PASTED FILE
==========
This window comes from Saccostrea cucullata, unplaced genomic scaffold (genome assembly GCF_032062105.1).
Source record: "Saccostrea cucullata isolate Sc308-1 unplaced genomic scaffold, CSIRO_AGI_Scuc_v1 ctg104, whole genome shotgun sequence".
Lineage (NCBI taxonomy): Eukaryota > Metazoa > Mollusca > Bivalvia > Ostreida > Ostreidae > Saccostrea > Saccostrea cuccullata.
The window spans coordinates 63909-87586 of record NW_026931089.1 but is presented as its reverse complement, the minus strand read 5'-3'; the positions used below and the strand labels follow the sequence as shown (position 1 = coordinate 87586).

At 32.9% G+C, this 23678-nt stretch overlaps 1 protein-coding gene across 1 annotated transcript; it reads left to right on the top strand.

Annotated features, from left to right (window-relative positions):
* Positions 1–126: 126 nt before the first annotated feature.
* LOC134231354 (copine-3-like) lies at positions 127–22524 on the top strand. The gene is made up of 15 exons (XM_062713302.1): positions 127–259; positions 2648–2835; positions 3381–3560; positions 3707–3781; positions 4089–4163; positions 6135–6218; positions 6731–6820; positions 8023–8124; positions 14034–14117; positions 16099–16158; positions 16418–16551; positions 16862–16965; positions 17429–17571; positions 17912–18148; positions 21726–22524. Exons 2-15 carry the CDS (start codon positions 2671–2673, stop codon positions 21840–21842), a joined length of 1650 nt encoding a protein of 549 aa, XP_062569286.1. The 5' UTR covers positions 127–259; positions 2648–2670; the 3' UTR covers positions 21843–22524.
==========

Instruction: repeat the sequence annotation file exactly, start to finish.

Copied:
This window comes from Saccostrea cucullata, unplaced genomic scaffold (genome assembly GCF_032062105.1).
Source record: "Saccostrea cucullata isolate Sc308-1 unplaced genomic scaffold, CSIRO_AGI_Scuc_v1 ctg104, whole genome shotgun sequence".
Lineage (NCBI taxonomy): Eukaryota > Metazoa > Mollusca > Bivalvia > Ostreida > Ostreidae > Saccostrea > Saccostrea cuccullata.
The window spans coordinates 63909-87586 of record NW_026931089.1 but is presented as its reverse complement, the minus strand read 5'-3'; the positions used below and the strand labels follow the sequence as shown (position 1 = coordinate 87586).

At 32.9% G+C, this 23678-nt stretch overlaps 1 protein-coding gene across 1 annotated transcript; it reads left to right on the top strand.

Annotated features, from left to right (window-relative positions):
* Positions 1–126: 126 nt before the first annotated feature.
* LOC134231354 (copine-3-like) lies at positions 127–22524 on the top strand. The gene is made up of 15 exons (XM_062713302.1): positions 127–259; positions 2648–2835; positions 3381–3560; positions 3707–3781; positions 4089–4163; positions 6135–6218; positions 6731–6820; positions 8023–8124; positions 14034–14117; positions 16099–16158; positions 16418–16551; positions 16862–16965; positions 17429–17571; positions 17912–18148; positions 21726–22524. Exons 2-15 carry the CDS (start codon positions 2671–2673, stop codon positions 21840–21842), a joined length of 1650 nt encoding a protein of 549 aa, XP_062569286.1. The 5' UTR covers positions 127–259; positions 2648–2670; the 3' UTR covers positions 21843–22524.